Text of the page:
Researchers study natives through heating process

By Duane Schrag
Republic County, Kansas (AP) 6-08

You might be surprised what you can learn from a campfire. A campfire that has been cold for, say, 300 years.

Stacey Lengyel is hoping she can tell, within 30 years or so, when it was used.

Lengyel, a research associate in anthropology at the Illinois State Museum, is the country’s leading authority on archeomagnetic dating, a process built around two phenomena: when heated, magnetic particles reorient themselves to magnetic north; and over time, magnetic north is, literally, all over the map.

“They call it a ‘drunken wander,’ “ said Lengyel. “Around 1600, it was real close to Earth’s rotational axis. Now, it is around 75 degrees latitude.”

Lengyel is one of scores – mostly volunteers, but also some highly credentialed professionals – who were enlisted this summer to help uncover new information about a Pawnee settlement in northwest Republic County.

“One of the things we’re really hoping to learn is the actual age of the village,” said Richard Gould, administrator of the Pawnee Indian Museum. The museum encloses the floor of an 1820s earth lodge. It is surrounded by the remnants of many other structures. The earth has settled where each of the lodges once existed.

“We have 22 lodge depressions within the fenced area,” Gould said. “What we really want to do is pinpoint when it was lived in.”

The group also wants to learn more about this Pawnee Nation band’s lifestyle.

The Kitkehahki band was one of four Pawnee Nation bands. It also was dubbed the Republican band by French traders, who were impressed by the Pawnee’s collaborative culture. The Republican name then was adopted for the river and the county.

Band members were hunter-gatherers, Gould said. But they were transitioning to a farming lifestyle. They planted crops in the spring, went hunting for buffalo in the summer, harvested in the winter, and then left to hunt buffalo again in the winter.

The two-week archaeological dig is a project of the Kansas Archaeology Training Program, a venture now in its 33rd year that involves the Kansas Historical Society, the Kansas Anthropological Association, the University of Kansas and Kansas State University.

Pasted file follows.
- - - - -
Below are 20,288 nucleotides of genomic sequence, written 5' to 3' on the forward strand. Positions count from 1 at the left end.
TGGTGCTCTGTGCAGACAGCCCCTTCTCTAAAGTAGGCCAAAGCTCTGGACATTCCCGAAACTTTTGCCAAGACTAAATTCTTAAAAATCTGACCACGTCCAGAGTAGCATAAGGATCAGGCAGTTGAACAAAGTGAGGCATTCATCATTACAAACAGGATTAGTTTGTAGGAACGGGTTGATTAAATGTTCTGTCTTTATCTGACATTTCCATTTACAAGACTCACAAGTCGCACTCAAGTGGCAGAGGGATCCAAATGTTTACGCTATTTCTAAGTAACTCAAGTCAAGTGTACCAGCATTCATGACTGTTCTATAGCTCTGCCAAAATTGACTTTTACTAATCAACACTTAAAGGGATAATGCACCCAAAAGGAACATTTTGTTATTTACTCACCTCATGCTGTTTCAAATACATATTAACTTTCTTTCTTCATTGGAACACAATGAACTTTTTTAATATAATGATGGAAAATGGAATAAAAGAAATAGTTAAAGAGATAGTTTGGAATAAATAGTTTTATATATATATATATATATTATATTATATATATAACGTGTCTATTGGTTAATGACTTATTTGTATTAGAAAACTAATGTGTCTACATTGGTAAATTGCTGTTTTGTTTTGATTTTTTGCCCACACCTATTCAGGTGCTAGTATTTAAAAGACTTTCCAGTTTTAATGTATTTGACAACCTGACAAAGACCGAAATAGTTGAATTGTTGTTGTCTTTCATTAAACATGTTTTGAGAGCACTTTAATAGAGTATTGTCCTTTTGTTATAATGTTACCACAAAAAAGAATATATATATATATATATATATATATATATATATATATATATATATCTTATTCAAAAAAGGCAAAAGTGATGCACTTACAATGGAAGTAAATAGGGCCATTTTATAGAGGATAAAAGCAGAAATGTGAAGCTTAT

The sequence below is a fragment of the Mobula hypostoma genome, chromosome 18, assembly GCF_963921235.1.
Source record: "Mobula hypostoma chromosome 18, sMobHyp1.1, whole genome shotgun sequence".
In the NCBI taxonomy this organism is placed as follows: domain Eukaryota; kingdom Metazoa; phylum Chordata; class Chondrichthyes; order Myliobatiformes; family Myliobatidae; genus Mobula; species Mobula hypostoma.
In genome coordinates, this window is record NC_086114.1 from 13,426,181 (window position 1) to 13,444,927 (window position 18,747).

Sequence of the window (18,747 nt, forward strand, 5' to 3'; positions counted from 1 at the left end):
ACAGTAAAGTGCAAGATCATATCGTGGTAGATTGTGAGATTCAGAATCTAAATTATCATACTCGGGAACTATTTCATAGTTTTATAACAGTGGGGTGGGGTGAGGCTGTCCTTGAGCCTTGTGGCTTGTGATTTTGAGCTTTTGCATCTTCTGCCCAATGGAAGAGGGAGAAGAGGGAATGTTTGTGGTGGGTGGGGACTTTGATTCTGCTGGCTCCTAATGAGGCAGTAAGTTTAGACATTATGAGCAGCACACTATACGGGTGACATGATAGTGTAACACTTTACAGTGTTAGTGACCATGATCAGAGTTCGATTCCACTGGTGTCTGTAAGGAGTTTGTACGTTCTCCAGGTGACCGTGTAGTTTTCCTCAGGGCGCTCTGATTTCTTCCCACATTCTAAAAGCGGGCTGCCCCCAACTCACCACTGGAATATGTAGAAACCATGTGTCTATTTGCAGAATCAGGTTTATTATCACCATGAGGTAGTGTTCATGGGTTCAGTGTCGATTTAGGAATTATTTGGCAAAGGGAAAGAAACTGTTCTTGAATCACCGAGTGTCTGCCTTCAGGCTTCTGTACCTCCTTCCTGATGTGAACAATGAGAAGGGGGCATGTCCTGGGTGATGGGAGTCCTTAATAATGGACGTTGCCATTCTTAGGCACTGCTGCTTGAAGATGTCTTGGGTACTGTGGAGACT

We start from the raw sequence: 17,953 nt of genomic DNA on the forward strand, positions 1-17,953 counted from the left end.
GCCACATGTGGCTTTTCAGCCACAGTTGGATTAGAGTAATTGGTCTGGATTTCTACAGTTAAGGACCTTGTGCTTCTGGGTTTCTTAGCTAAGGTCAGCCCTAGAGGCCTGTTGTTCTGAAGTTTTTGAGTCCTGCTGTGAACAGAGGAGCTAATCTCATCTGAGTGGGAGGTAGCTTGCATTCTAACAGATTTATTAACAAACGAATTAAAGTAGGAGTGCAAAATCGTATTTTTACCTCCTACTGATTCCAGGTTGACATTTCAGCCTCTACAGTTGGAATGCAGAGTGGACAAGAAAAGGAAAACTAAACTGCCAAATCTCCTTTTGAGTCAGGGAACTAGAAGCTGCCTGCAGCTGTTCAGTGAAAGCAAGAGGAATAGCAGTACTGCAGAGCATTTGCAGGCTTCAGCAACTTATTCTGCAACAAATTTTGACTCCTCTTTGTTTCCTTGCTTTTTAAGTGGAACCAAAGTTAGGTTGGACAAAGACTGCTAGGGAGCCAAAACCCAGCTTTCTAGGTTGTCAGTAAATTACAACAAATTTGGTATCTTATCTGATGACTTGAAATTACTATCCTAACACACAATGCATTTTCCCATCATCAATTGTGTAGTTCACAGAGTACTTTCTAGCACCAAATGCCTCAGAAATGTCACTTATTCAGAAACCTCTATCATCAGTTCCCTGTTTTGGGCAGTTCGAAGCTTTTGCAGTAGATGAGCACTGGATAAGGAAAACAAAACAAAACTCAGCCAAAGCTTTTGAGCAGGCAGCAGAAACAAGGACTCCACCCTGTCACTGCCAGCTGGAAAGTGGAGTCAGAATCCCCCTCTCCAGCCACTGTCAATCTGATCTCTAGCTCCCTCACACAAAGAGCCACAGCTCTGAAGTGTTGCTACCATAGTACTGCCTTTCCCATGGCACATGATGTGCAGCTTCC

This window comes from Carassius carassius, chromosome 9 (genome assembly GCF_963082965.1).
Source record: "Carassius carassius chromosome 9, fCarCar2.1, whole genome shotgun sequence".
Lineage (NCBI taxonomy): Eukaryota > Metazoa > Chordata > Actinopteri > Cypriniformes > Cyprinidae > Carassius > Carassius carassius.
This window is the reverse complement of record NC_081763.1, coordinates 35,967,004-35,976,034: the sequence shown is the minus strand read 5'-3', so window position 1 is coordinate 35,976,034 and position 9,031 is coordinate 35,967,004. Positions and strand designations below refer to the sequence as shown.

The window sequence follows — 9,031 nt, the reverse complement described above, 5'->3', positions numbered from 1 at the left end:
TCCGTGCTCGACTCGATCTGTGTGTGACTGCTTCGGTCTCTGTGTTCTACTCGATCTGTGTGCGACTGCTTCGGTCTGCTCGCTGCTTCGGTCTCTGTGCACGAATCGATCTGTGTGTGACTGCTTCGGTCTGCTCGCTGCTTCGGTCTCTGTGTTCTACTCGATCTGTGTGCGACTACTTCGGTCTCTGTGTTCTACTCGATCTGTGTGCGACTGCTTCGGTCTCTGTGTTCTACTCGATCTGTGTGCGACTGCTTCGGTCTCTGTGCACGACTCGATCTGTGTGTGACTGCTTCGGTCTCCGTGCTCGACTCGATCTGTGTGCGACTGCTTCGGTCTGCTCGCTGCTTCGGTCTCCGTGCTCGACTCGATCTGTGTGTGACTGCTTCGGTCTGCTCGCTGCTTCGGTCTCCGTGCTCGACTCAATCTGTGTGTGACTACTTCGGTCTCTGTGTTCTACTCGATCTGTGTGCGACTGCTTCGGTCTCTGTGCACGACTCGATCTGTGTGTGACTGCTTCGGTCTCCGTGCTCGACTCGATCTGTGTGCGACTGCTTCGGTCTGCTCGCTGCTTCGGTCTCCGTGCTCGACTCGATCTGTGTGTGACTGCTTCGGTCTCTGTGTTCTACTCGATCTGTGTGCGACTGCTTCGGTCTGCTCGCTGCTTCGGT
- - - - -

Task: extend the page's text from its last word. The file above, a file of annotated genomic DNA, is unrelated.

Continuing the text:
Donna Roper, research associate professor at the University of Kansas, is one of the principal investigators.

“Almost everyone here is a volunteer,” Roper said, pointing to dozens of people – young and old, scraping and sifting, pouring and lifting – swarming around intersecting trenches.

More than 150 volunteers, some of them students enrolled in KU’s Kansas Archaeological Field School, participated in the two-week dig.

Whenever potentially significant fragments were uncovered, their location would be charted before they were moved. Dirt shaved from the floor was bagged and then shaken through a series of increasingly fine meshes.

The team was looking for any telltale objects, such as seeds, tools or building materials, that offered insights into the band’s daily lives.

The archeomagnetic dating is a rather technological process. Once potential samples have been identified, their location and orientation are precisely measured, Lengyel said. About a dozen 1-inch cubes are then excised, encased to preserve them, then taken to a lab.

The chunks are then progressively demagnetized until their natural remnant magnetism can be measured, she said. The objects may have been partially magnetized by nearby lightening strikes, for example, or if they were stored near objects with strong magnetic fields. These weaker magnetic fields must be removed.

First their magnetic fingerprint is taken, and then they are slightly demagnetized. The process is repeated several times; each time weaker magnetic signals are purged. Eventually all that is left is the baseline magnetic signal, she said. If the material was fired to about 500 degrees Celsius or more, the magnetic field will point to where magnetic north was located at the time.

“The best dates we can get are within a 30-year time period,” Lengyel said.